Tuesday, May 29, 2012

And We're Off!

Open at Last!

The Guanella Family - Ready to Roll

Memorial Day weekend is the start of the summer tourist season for Georgetown and this weekend with the re-opening of Guanella Pass, after years of restoration, paving, and mud and rock mitigation, we were off to a great start.  Thursday evening the festivities began with a presentation at The Devil's Gate History Club with locals, including the Guanella sisters, sharing Memories of Guanella Pass.  Friday saw the official opening of the Pass from Georgetown to Grant,  with speeches, general congratulations all around, and a giant ribbon cutting, followed by a trip over the Pass.  Vintage cars, sport cars, Mini-Coopers, four wheelers, and even a burro were ready to give the new road a try!

                                                                                                        The Guanella family had great cause to celebrate last October when they went to Italy for the canonization of their relative Blessed Luigi Guanella as a saint in the Roman Catholic Church!

Looks like car trouble!

Finally, on Saturday this lone burro was replaced by 41 others as they gathered for the annual Burro Race - an eight mile stretch through mountain roads!

Keeping the peace in G'town!

Monday, May 28, 2012

Belgian Chocolate? I'd Rather Have Their Lace!

A canal in Brugge
    Our last stop on this wonderful vacation was in Brugge, Belgium before our flight home from Brussels. We had access to the internet, so my husband found me a yarn shop in the picturesque old city.
Scharlaeken Handwerk


Inside Scharlaeken Handwerk

Clock Tower, Brugge
Brugge" Centrum"
   Unlike my favorite yarn shop in Ireland, (Vivi Trading Co.) which had been open for less than a week, Scharlaeken Handwerk has been in business at the same location and owned by the same family since 1798 (in 1798, our U. S. Constitution has only been in effect for 10 years!).  The gentleman I met, Mr. J. Vandenweghe was a gracious and knowledgeable shop owner.  I appreciated his honest answer when I asked for locally produced yarn, that though some of his selection may have had its start in Belgium, the processing of the raw material most likely took place in many locales out of the country.  We had an interesting chat amidst the yarn, embroidery fabric, floss, and lace-making supplies.  Though lace-making is one demanding and precise form of handwork I have no intention of pursuing, I did purchase a small collection of the lace-making bobbins he had available.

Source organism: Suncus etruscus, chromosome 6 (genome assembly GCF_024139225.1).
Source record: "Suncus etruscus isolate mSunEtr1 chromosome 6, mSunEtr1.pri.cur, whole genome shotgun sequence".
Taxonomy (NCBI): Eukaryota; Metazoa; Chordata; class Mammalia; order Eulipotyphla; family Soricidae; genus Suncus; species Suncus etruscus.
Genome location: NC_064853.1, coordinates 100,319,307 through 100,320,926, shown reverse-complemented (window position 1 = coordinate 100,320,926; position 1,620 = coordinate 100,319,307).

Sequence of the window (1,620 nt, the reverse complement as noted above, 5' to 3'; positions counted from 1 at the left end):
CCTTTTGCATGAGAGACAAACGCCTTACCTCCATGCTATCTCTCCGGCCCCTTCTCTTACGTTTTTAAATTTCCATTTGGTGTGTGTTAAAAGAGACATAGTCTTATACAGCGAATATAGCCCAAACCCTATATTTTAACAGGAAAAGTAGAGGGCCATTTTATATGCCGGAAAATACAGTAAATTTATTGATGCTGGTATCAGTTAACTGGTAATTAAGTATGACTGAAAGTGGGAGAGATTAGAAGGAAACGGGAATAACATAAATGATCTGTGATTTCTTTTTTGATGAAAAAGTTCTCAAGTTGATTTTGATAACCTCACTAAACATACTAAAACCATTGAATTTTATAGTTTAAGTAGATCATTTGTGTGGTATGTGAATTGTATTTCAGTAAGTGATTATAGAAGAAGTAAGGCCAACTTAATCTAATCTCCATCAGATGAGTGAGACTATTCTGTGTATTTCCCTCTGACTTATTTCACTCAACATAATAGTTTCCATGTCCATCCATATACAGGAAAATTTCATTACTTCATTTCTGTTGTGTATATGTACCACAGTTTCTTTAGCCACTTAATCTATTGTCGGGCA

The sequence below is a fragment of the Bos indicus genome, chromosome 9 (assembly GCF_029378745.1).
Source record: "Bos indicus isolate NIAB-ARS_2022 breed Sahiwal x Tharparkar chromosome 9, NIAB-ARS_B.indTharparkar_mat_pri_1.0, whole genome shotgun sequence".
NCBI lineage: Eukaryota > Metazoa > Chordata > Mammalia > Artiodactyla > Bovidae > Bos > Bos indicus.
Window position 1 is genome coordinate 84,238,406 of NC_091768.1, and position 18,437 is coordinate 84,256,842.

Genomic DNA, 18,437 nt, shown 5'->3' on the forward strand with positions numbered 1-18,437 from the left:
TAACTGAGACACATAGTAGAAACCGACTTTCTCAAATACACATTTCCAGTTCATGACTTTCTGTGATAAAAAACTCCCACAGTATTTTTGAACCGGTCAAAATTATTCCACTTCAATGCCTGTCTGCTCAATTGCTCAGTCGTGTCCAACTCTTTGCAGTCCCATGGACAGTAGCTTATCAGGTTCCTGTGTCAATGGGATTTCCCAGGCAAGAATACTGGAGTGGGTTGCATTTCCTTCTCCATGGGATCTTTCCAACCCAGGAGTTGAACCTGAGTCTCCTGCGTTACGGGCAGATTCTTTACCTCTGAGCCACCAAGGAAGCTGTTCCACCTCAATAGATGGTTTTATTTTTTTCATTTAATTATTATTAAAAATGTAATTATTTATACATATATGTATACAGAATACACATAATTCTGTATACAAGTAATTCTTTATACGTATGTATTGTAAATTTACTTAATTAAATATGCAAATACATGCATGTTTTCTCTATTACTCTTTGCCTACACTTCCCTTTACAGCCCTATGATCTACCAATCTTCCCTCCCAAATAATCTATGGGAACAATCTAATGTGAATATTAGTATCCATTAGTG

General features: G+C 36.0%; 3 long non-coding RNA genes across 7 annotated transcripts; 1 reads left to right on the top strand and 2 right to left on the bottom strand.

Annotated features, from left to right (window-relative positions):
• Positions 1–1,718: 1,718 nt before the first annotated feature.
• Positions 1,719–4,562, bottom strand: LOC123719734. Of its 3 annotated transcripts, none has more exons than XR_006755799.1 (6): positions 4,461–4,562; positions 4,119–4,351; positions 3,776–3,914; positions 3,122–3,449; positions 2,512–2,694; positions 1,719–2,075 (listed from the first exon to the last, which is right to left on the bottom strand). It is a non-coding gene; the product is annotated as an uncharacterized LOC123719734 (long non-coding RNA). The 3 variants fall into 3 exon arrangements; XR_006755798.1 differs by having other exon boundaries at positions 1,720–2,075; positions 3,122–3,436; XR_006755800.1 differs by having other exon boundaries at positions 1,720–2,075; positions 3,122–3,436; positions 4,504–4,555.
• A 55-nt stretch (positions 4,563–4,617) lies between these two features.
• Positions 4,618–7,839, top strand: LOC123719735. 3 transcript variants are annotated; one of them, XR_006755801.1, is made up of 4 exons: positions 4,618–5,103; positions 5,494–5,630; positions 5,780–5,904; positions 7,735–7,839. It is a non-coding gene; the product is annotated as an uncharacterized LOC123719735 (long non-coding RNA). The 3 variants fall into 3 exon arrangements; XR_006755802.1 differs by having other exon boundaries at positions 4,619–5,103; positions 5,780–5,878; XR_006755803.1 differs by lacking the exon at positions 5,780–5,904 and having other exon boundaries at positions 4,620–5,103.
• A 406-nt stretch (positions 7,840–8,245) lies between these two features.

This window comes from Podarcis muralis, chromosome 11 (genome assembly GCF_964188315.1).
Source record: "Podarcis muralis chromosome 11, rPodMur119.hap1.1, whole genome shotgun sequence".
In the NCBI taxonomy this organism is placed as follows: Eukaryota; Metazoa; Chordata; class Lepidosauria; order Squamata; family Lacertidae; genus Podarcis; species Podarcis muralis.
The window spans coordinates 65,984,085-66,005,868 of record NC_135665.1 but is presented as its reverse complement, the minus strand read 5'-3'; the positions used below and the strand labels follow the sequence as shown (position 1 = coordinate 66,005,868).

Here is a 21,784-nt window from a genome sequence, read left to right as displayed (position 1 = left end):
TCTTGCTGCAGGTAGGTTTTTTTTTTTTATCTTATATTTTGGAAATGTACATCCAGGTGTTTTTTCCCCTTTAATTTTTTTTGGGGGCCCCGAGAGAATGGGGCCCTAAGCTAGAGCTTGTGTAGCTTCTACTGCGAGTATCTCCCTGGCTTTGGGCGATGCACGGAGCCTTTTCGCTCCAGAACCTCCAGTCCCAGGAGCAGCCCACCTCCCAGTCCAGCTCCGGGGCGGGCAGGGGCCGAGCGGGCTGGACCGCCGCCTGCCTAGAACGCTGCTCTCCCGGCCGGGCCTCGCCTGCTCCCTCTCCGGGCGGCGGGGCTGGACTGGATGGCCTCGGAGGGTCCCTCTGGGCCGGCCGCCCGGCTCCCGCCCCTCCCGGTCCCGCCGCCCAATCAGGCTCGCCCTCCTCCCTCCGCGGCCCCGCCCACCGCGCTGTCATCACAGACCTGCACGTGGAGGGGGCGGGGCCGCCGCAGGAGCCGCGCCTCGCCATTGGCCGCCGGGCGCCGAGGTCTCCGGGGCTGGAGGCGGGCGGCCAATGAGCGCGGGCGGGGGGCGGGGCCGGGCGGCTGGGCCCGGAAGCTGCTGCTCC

Lace Bobbins
A Lace Maker in Brugge

Thursday, May 24, 2012

My Irish Stash

     I was having technical difficulties yesterday trying to transfer this picture from one device I don't truly understand to another that I understand less well.  But somehow, in the great ethernet and despite my meddling, it finally arrived where I hoped it would.  So, this stash plus the two skeins from Cornwall constitute my yarn purchases in the British Isles.  It's not a great quantity, but enough for me to fondly remember the search and the lovely people I met along the way.
     Next up ~ the last stop on my quest for locally produced yarn - Brugge, Belgium.

Wednesday, May 23, 2012

Looking for Yarn - Part Four: Ireland

Is this what they mean by "dyed in the wool?"
     After docking in Southampton, England, we made our way to Gatwick and a return to Ireland for a ten day road trip.  The countryside was beyond beautiful and it seemed that every bend in the road was a breath-taking vista.  The hunt for local yarn continued and we were surprised not to find a yarn shop in every town and village as we saw sheep everywhere.  In the small village of Leenane, Co. Galway, we found a gift shop that carried a selection of Aran yarn from the Donegal Studios, so I purchased  a skein of "soft" Aran in a speckled red and a skein of rich blue with a hint of purple.  Then, we found Leenane's answer to our one stop shopping in the United States ~ Hamilton's Bar, Foodstore, and Petrol, so we dropped in to meet the owner, Tony Hamilton and enjoy a bit of his wares.

Hamilton Brother and Sister
     As we continued our Irish road trip, we made a stop in Westport, Co. Mayo where I found a basic skein of black Aran yarn from Co. Kerry at another gift shop.  But I kept wondering, where are the yarn shops?  In the village of Kinsale, Co. Cork, I found my answer. 

     A skein of boucle mohair in the window of a gift shop caught my eye.  It was from the Cushendale Woollen Mills of Co. Kilkenny, a family run business with a history going back to 1204.  Unfortunately, we were on the other side of Ireland or we would have visited there.  (Good reason for a return trip!)  The gift shop only had four skeins of yarn, but the young clerk directed me across the street to a yarn shop that had opened just that week!  The proprietor was a delightful young woman from New Zealand who told me one of her reasons for opening the shop was because they were so few and far between and she loved to knit.  She explained that despite the numerous herds of sheep we were seeing, most of them did not produce wool suitable for  knitting yarn, but rather for carpet manufacturing and that other than the mills in Co. Donegal, little knitting yarn was produced in Ireland.  After selecting a basic Aran yarn in the natural color, we were off again with my small stash of Irish knitting wool.
Vivi Trading Co. Kinsale, Co. Cork

Wednesday, May 16, 2012

Looking for Yarn - Part Three: France

Port of Honfleur ~ Normandy France

Bell Tower of Church of Saint Catherine

On the streets of Honfleur (maybe she was looking for yarn, too!)
Our stop in France took us to two places, Honfleur and Rouen, both located in Normandy.  Honfleur is a picturesque port village first mentioned in history in 1027.  Samuel de Champlain set forth on his famous expedition of 1608, which resulted in the founding of Quebec, from Honfleur.  Artists, such as Claude Monet, found much beauty here to express in their paintings.  I, too, found beauty, but no yarn shops!